${A}_{t}=\frac{{\stackrel{\u02dc}{A}}_{1}m}{\left(m+u\right)}$ (14)

Figure 1. Probability of success in applied research (picture is drawn for Ã_{c−1} = Ã_{0} = 0).

Obviously, in case of m = u, the picture we get is symmetric (blue and purple curve). For lower m and u, the curve moves downwards (purple curve). Moreover, if m (u) becomes less than u (m), the curve is positively (negatively) skewed due to the enhancement of FO (SoS).

Analogously, we can also describe basic research, namely the discovering of fundamental concepts forming the very basic scientific environment, where applied research takes place. For this type of research, only “standing on shoulders” argument is relevant. If we accept that there is no (or at least no evident) limit for human science in general terms, “fishing-out” does not apply for basic research:

${P}_{SB}={\left(\frac{{A}_{t}}{{\stackrel{\u02dc}{A}}_{c}}\right)}^{1/u}$ (15)

(Note that P_{SA} = P_{SB} for the first paradigm, where
${\stackrel{\u02dc}{A}}_{c-1}=0$ ).

Next, we determine effort allocation endogenously.^{8} The representative researcher divides her/his effort between basic (b) and applied research (1-b) in order to maximize her/his CES utility. This is simply a function of her/his nominal remuneration from selling the patented applicable ideas she/he developed (w_{R}) and the reputation she/he expects to receive from basic research (Φ_{Ε}), as being one of the pioneers of human scientific heritage (Sander, 2007):

${U}_{R}={\left(\gamma {w}_{R}^{\rho}+\left(1-\gamma \right){\Phi}_{E}^{\rho}\right)}^{\frac{1}{\rho}},\text{}\rho \text{\hspace{0.17em}}\&\text{\hspace{0.17em}}\gamma \in \left(0,1\right)$ (16)

where w_{R} can be defined as following:

${w}_{R}=\left(1-b\right){p}_{A}{P}_{SA}{P}_{F}$ (17)

and Φ_{E}:

${\Phi}_{E}=\epsilon \eta {\Phi}_{A}$ (18)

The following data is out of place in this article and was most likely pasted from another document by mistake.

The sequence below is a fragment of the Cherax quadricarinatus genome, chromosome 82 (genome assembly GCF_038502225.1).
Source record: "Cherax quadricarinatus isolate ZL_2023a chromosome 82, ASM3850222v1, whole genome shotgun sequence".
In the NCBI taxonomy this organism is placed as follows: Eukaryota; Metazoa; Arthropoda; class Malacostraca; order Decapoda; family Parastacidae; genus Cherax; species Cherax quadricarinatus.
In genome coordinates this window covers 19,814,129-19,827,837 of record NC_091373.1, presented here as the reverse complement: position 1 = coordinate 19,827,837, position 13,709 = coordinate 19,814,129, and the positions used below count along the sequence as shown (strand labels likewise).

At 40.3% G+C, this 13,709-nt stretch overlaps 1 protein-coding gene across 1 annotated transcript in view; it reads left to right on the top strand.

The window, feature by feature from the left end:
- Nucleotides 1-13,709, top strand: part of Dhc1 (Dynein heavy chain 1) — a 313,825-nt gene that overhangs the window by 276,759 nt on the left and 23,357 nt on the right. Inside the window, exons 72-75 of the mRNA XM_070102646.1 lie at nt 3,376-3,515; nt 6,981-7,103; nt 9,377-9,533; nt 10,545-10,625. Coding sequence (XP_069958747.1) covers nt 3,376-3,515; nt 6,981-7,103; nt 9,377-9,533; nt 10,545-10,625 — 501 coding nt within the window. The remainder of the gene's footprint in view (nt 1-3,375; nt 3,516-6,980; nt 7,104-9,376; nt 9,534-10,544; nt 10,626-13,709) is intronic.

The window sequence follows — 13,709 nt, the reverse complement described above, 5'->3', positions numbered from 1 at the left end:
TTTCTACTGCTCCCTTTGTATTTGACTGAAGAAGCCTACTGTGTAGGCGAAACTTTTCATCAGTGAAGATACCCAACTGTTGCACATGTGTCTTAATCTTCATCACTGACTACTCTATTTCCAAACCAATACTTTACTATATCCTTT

Equation (18) needs to be discussed in detail as it constitutes, along with the continuously changing synergy of SoS and FO, the main contribution of the presented framework. Expected reputation is simply the extent of attainable reputation (Φ_{Α}) defined by the size of the new (SP)^{9} multiplied by the probability of the emergence of a paradigm shift (ε) and the probability of being the one who gets the credits (η).

The emergence of a new scientific paradigm is a result of a collective procedure including the effort oriented to basic research of all researchers, analogue to the situation in a store where the combination of activities of each salesman and staff member increases the probability of having a sale. It is a Poisson process with an arrival rate ε, which, in other words is the probability for having a new Paradigm Shift in the next moment (approximately now). We need ε to be a function of the researcher’s productivity of new basic ideas (P_{SB}), his effort devoted to basic research (b) and finally the amount of the researchers in our economy at each time (L_{R}). If there is only one researcher, then the probability of a new SP shall be equal to P_{SB} times b. On the other hand, in case the amount of the researchers goes to infinity then the probability tends to 1 and the emergence of the new paradigm appears to occur mainly due to the fact that the number of researchers increases. Thus:

$\epsilon ={\left({P}_{SB}b\right)}^{\frac{1}{{L}_{R}}}$ (19)

However, as in the example of a commercial store, a successful sale might be the result of collective effort, but the credit is given to the one that serves the customer. Similarly, in a research community, despite of the fact that all researchers contribute to the arrival of a paradigm shift, the credits will be given to the one that will make the final contribution and invent the new, revolutionary idea. The probability that a specific researcher will be the one that makes the final contribution (η) must be positively related to b, negatively to L_{R}_{,} varying from one to zero when L_{R} is 1 or tends to infinity respectively. Thus:

$\eta =\frac{{b}^{\frac{{L}_{R}-1}{{L}_{R}}}}{{L}_{R}}$ (20)

If we substitute (17) (19) and (20) in (16)^{10} and set the first derivative of U_{R} with respect to b equal to zero, we get b^{*} that maximizes researcher’s utility:

${b}^{\ast}={\left[{\left(\frac{\left(1-\gamma \right){\left(\frac{{P}_{SB}{}^{\frac{1}{{L}_{R}}}{\Phi}_{A}}{{L}_{R}}\right)}^{\rho}}{\gamma {\left({p}_{A}{P}_{SA}{P}_{F}\right)}^{\rho}}\right)}^{\frac{1}{\rho -1}}+1\right]}^{-1}$ (21)

As expected, b is related negatively to the “wage” parameters, p_{A}, P_{SA}, P_{F} and positively to “reputation” parameters Φ_{A} and P_{SB}. Note that in case we are in the very first paradigm, the two SoS effects (P_{SA} and P_{SB}) are identical.^{11}